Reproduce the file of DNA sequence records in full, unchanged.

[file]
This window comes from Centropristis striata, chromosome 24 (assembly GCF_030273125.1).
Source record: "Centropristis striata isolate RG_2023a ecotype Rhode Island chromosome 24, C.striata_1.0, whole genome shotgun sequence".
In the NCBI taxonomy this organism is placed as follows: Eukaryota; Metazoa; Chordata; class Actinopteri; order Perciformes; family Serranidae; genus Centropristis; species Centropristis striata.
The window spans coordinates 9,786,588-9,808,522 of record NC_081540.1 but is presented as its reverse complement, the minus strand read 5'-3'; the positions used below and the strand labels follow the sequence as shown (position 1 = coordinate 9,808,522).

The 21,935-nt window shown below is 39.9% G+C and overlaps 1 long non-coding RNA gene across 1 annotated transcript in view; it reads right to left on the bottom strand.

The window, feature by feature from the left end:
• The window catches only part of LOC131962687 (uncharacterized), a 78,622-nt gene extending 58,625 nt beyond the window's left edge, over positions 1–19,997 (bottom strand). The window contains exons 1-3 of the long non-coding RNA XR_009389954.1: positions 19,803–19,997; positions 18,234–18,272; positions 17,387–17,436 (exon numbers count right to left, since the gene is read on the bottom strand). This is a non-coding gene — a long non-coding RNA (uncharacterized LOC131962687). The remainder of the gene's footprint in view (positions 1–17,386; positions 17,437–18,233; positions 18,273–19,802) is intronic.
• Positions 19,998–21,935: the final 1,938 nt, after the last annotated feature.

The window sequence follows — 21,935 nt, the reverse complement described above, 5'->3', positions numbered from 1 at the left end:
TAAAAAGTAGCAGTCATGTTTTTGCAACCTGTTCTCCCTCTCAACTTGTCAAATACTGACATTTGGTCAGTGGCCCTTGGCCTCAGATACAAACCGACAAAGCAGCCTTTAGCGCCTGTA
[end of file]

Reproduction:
This window comes from Centropristis striata, chromosome 24 (assembly GCF_030273125.1).
Source record: "Centropristis striata isolate RG_2023a ecotype Rhode Island chromosome 24, C.striata_1.0, whole genome shotgun sequence".
In the NCBI taxonomy this organism is placed as follows: Eukaryota; Metazoa; Chordata; class Actinopteri; order Perciformes; family Serranidae; genus Centropristis; species Centropristis striata.
The window spans coordinates 9,786,588-9,808,522 of record NC_081540.1 but is presented as its reverse complement, the minus strand read 5'-3'; the positions used below and the strand labels follow the sequence as shown (position 1 = coordinate 9,808,522).

The 21,935-nt window shown below is 39.9% G+C and overlaps 1 long non-coding RNA gene across 1 annotated transcript in view; it reads right to left on the bottom strand.

The window, feature by feature from the left end:
• The window catches only part of LOC131962687 (uncharacterized), a 78,622-nt gene extending 58,625 nt beyond the window's left edge, over positions 1–19,997 (bottom strand). The window contains exons 1-3 of the long non-coding RNA XR_009389954.1: positions 19,803–19,997; positions 18,234–18,272; positions 17,387–17,436 (exon numbers count right to left, since the gene is read on the bottom strand). This is a non-coding gene — a long non-coding RNA (uncharacterized LOC131962687). The remainder of the gene's footprint in view (positions 1–17,386; positions 17,437–18,233; positions 18,273–19,802) is intronic.
• Positions 19,998–21,935: the final 1,938 nt, after the last annotated feature.

The window sequence follows — 21,935 nt, the reverse complement described above, 5'->3', positions numbered from 1 at the left end:
TAAAAAGTAGCAGTCATGTTTTTGCAACCTGTTCTCCCTCTCAACTTGTCAAATACTGACATTTGGTCAGTGGCCCTTGGCCTCAGATACAAACCGACAAAGCAGCCTTTAGCGCCTGTA